65@65 SWIM #57 – NEWNHAM RIVERSIDE CLUB, CAMBRIDGE

It felt like entering Narnia, the magical world created by C.S. Lewis. I was in Cambridge but brought Oxfordshire with me, such is the way we interpret the world with what we know, see what we want to see and make invisible what we don’t understand. C.S. Lewis was both an Oxford and Cambridge man, in that order, holding office in both universities across his life. He was a cracking intellect who wrote some cracking stories, as well as holding down his day-job and being good company in the pub, so I have heard. I can’t come anywhere close to even comparing myself with the giants of the intellectual world but have been close enough to enough of them to have felt the magic, and always hope for a little of their angel dust to land on me. Indeed it was a Nobel Prize winner whom I met and talked with in Papua New Guinea who inspired me to anthropology at a time of life when what I did could have gone in so many different directions. And I continue to meet members of this august club of intellects and doers. I held an academic position at the University of Cambridge for eleven years, and now at the University of Oxford for twenty one years. Entering through the gate to the Newnham Riverside Club felt like I was entering the world constructed by C.S. Lewis, the wardrobe in the Lion the Witch and the Wardrobe. But backwards, from the Oxford end.

I have huge thanks to Rose, who suggested and invited me to this very special place. I know Rose from the Serpentine swimming Club, and what led her to suggest a swim here was that we both have Cambridge University in our backgrounds, and that I had never been to this wonderful place, despite having spent so many of my younger academic years at Cambridge. I kind-of knew about the club when I worked there, but couldn’t work out where it was nor did I meet anyone who was openly a member who could help me. Going to the Newnham Club could have evaded me forever, if not for Rose – thank you again.

Rose is both passionate about swimming, and is deeply kind and enthusiastic in a Melbourne-smiling-positive way. “No worries” means just that, but also no hurries, knowing that if she has agreed to do something, it will get done, no need to follow up. In this case, Rose agreed on this visit and I knew it would happen, even though Covid-19 changed the earlier plan.

Rose has the key that opens the door (really, the gate) to the Newnham club – she showed me. Entering the gate-wardrobe door into Narnia on this the hottest day of the year was not disappointing – the Narnia was a lush green and warm and friendly paradise. Getting to Cambridge, agreeing a meeting place, Pauline and I started by acting on a small misunderstanding of where to meet. We drove to Cambridge good and early, found a place to park (ever more difficult in this city), convenient for meeting with Rose we thought, but not so. We arranged to meet at the Canoe Club, but we were waiting at the wrong one – town, not gown. Rose messaged; we worked out who was where; we acted on Rose’s instructions; we apologised; ultimately we wanted to swim, needed to swim as the sun reached it height. Rose was patient and explained the misunderstanding on our part as we opened the door to the wardrobe. The river swimming club was originally a canoe club, and was still known as such. Local knowledge of which Pauline and I were lacking. Of course; should have known; Cambridge has many mysteries – the wrong canoe club… This brought me back to many confusions while I worked at the University of Cambridge. I never understood the place when I was there – as a criminologist friend explained to me, “the University and its Colleges have much in common with criminology – you can never understand it, you can only get a feel for it”. This advice came late in my tenure at Cambridge, but it has served well at the other mysterious place, Oxford. Now I try not to understand things too directly, and by doing so find that understanding something can creep in unannounced, silently through a side entrance. It can tip-toe towards the bench I am sitting on, sit down next to me and wait for me to stop my treadmill mind long enough to pause and look around to see it smiling softly.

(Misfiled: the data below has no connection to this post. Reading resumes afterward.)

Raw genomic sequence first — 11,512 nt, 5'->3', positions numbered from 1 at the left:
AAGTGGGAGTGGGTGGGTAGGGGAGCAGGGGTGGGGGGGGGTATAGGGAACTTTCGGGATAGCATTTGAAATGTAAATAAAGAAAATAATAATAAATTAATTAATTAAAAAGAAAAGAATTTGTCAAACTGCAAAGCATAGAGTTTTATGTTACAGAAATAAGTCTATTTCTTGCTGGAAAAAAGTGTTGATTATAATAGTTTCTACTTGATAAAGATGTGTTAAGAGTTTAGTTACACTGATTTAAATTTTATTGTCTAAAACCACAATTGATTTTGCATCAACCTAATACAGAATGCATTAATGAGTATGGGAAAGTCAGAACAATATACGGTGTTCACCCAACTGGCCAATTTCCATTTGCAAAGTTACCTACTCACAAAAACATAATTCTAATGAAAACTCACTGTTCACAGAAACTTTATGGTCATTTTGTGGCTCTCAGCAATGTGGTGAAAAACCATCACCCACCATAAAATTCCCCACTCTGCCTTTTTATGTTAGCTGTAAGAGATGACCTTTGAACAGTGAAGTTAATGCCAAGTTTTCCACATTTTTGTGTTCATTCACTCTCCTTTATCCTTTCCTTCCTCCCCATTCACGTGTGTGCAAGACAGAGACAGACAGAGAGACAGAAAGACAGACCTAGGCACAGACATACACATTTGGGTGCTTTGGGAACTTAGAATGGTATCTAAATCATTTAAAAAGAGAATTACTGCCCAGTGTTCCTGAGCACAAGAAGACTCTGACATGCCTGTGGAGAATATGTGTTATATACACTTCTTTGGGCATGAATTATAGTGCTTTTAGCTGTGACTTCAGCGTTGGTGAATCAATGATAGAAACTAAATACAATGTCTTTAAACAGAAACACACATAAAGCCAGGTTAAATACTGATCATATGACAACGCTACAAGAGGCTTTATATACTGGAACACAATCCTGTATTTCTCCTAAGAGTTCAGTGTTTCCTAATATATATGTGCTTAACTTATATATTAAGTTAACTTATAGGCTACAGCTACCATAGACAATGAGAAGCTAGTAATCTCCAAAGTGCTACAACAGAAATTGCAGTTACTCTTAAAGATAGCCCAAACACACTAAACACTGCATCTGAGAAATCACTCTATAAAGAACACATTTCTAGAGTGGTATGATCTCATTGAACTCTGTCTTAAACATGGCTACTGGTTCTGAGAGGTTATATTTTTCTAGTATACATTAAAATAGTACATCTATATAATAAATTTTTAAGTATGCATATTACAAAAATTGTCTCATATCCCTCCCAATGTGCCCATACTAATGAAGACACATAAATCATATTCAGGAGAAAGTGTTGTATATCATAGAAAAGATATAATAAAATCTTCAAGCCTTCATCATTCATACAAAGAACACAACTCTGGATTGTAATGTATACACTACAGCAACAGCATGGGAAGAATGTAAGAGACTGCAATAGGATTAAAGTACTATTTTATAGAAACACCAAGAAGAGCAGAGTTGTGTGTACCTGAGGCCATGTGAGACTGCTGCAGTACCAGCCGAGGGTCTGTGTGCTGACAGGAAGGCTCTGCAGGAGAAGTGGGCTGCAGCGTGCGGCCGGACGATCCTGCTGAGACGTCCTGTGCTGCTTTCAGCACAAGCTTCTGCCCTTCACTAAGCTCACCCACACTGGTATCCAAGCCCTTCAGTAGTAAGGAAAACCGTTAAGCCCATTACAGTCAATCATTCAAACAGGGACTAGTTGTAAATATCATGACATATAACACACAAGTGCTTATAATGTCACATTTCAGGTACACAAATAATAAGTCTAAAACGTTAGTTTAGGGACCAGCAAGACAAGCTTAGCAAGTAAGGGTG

There were few clues to finding the Newnham wardrobe – much as I experienced Cambridge life in the 1980s and 1990s. A few wet-haired friendly-smiling folk walked in the opposite direction on the same track from and to the club, in summer dishevelled loose fitting clothes. This offered some sign that we were getting near, if only I had noticed as we were approaching the club. The gate-wardrobe door was visible from just a few meters, and was a welcome sight. Turn of key, creak of gate, what would be there? Water of course, but there are many ways of doing water, doing swimming. Once inside the wardrobe, a chalk board offered knowledge of water temperature, so important for most swimmers - plenty warm enough today. Then a short path, which opened out onto a be-lawned bay. Walking on, there was another bay, then another after that, each separated by hedgerows. There were people showing more than is usual on a hot summer’s day, but there were also people in their togs. The people I saw, engaged with, seemed to have magic in their eyes – placid and smiling gently. We wore our togs, Pauline and I, taking the lead from Rose. We found shade (that late afternoon the car registered a temperature of 39 celsius). We changed; we found the step ladder down to the River Cam; we stepped down slowly into the cool water, waiting our turn; we nudged the small-leaved green water-weed aside getting in waist-deep. Then we dropped full-body into the water, and gave a sigh of gratitude – to the hot dry sunny day, to the welcoming Cam, to the friendly club members, to Rose especially, and for just being alive, in Narnia.


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© 2019 by LXV - 65@65